Big Island Thieves

Home Local News Federal Recovery Funding Announced County to receive additional $30.6 million from HUD

Federal Recovery Funding Announced County to receive additional $30.6 million from HUD

by Thunda

Hawai‘i County will receive an additional $30.6 million in Federal disaster recovery and hazard mitigation funds following the 2018 Kīlauea eruption. 

U.S. Sen. Brian Schatz announced on Wednesday [see press release below] that $23.72 million will be provided from the U.S. Department of Housing and Urban Development’s (HUD) Community Development Block Grant-Disaster Recovery (CDBG-DR) program. Additionally, the County will receive $6.86 million in HUD hazard mitigation funding. 

“We’re grateful for the work of our Senate delegation in helping secure these funds,” said Mayor Harry Kim. “We look forward to applying those funds to help Puna residents get back on their feet and our island community become stronger and more resilient to natural hazards. As part of the recovery process, the County will take a close look at using these funds to assist communities affected by both the 2018 eruption and the 1983-2018 Pu’u ‘Ō’ō-Kūpaianaha eruption, which continue to be exposed to volcanic hazards and future disasters.” 

The County already anticipates receiving $83.84 million in CDBG-DR funds. An initial Action Plan describing use of those funds to address unmet housing needs from the 2018 eruption will be submitted to HUD on the Aug. 31 deadline. The additional $23.72 million grant will bring the total CDBG-DR allocation to $107.56 million. 

Details and requirements regarding how the additional CDBG-DR funds can be used to address unmet needs following the 2018 eruption will be eventually outlined in a Federal Register notice. After that notice is published, the County will submit an amendment to the CDBG-DR Action Plan to show what programs those funds will support. 

HUD’s Community Development Block Grant Mitigation Program is used to mitigate hazards and, unlike CDBG-DR funds, is not tied to any disaster event. According to HUD, these funds can be used to “increase resilience to disasters and reduce or eliminate the long-term risk of loss of life, injury, damage to and loss of property, and suffering and hardship by lessening the impact of future disasters.”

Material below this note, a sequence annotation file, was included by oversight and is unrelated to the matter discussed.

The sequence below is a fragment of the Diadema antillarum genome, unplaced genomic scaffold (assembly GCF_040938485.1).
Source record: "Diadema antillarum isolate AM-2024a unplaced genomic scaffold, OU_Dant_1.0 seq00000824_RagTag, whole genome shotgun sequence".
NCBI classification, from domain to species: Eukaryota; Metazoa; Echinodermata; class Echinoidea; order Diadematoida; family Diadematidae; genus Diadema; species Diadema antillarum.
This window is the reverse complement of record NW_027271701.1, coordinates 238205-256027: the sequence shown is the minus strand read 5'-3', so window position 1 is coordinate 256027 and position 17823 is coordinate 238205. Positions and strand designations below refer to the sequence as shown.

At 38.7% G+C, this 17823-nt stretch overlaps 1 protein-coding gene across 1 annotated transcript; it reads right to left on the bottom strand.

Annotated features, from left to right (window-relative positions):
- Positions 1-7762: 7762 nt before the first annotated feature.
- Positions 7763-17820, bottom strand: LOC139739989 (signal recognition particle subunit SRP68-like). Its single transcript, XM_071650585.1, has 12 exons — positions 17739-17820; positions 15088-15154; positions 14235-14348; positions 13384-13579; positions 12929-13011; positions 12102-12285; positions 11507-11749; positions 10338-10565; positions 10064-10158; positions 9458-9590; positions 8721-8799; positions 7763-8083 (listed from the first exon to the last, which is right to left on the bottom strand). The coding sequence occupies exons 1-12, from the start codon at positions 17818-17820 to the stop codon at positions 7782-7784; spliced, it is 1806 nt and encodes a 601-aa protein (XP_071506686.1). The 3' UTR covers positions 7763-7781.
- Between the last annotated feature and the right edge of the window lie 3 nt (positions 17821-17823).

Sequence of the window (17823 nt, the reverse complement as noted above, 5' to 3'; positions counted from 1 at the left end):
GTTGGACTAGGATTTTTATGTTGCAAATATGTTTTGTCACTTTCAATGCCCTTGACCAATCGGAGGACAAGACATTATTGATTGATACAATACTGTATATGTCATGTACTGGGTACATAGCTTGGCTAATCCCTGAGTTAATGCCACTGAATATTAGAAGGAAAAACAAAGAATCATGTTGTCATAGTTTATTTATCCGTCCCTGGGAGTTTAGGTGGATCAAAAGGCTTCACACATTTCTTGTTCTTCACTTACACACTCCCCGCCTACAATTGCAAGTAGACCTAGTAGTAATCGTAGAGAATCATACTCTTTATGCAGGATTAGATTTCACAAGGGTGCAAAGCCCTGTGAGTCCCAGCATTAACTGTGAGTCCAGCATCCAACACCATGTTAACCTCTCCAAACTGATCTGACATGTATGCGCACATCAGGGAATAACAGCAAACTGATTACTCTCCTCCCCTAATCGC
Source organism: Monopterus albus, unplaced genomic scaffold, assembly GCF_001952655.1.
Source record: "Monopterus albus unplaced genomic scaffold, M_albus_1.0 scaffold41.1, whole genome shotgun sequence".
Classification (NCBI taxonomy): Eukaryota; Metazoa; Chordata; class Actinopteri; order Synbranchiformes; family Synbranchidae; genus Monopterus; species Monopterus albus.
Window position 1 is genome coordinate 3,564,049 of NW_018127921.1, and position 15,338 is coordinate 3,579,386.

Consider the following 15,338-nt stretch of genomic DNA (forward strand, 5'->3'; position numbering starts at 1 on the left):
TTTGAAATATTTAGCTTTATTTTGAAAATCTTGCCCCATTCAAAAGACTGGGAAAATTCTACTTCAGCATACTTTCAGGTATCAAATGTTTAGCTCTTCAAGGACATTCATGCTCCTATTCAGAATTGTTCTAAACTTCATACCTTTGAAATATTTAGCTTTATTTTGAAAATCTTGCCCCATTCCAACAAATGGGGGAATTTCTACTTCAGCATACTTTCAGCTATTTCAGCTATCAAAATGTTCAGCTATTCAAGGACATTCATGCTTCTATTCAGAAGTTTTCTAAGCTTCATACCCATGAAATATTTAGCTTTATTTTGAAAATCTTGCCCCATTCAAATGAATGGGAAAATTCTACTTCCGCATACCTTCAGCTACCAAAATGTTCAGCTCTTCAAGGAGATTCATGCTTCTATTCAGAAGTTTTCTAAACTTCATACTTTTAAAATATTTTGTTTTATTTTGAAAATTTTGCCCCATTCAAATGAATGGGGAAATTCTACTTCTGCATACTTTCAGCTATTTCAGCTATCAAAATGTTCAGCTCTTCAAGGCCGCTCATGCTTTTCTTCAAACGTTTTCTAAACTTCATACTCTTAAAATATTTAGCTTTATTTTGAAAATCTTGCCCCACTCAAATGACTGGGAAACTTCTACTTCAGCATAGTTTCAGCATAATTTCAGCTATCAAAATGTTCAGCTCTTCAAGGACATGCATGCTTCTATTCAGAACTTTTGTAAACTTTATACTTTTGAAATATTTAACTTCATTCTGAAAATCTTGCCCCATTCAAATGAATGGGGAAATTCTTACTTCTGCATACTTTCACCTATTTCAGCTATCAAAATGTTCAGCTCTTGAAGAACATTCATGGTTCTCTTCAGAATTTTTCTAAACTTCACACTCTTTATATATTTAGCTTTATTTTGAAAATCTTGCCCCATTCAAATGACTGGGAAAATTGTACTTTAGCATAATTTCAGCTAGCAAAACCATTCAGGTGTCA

“While they started decades apart, both of these volcanic events ended the same year, and the impacts continue to be felt across lower Puna,” Kim said, referring to the Pu’u ‘Ō’ō-Kūpaianaha eruption and 2018 eruption. “It’s important that our recovery efforts are inclusive of those needs as much as possible.” 

Press Release from Sen. Schatz 

HONOLULU – The U.S. Department of Housing and Urban Development (HUD) today announced that Hawai‘i County will receive $30.6 million in new federal disaster relief funding. The $23.7 million in Community Development Block Grant Disaster Recovery funding will help the county to safely rebuild impacted communities, especially in low- and moderate-income areas, and provide resources to small businesses to help them recover and thrive. This new funding comes after U.S. Senator Brian Schatz (D-Hawai‘i), a member of the Senate Appropriations Committee, urged HUD to recognize the unique response and recovery challenges posed by the eruption and called for a review and increased funding for Hawai‘i County.

“We haven’t fully recovered from the natural disasters in 2018 yet, so this new funding will give Hawai‘i County more resources to continue working with residents on how to best rebuild,” said Senator Schatz, a member of the Senate Appropriations Committee. “As we continue to recover, I will keep fighting for more federal resources at every opportunity.”

The county will also receive $6.8 million in a new funding to improve community resilience and mitigate the negative impacts of future disasters. The funding can be used to invest in measures that will prevent home flooding or harden infrastructure.

To date, Hawai‘i has received more than a half a billion dollars in federal relief funding to help the state recover from the 2018 natural disasters.

Related Articles

Leave a Comment

This website uses cookies to improve your experience. We'll assume you're ok with this, but you can opt-out if you wish. Accept Read More

Privacy & Cookies Policy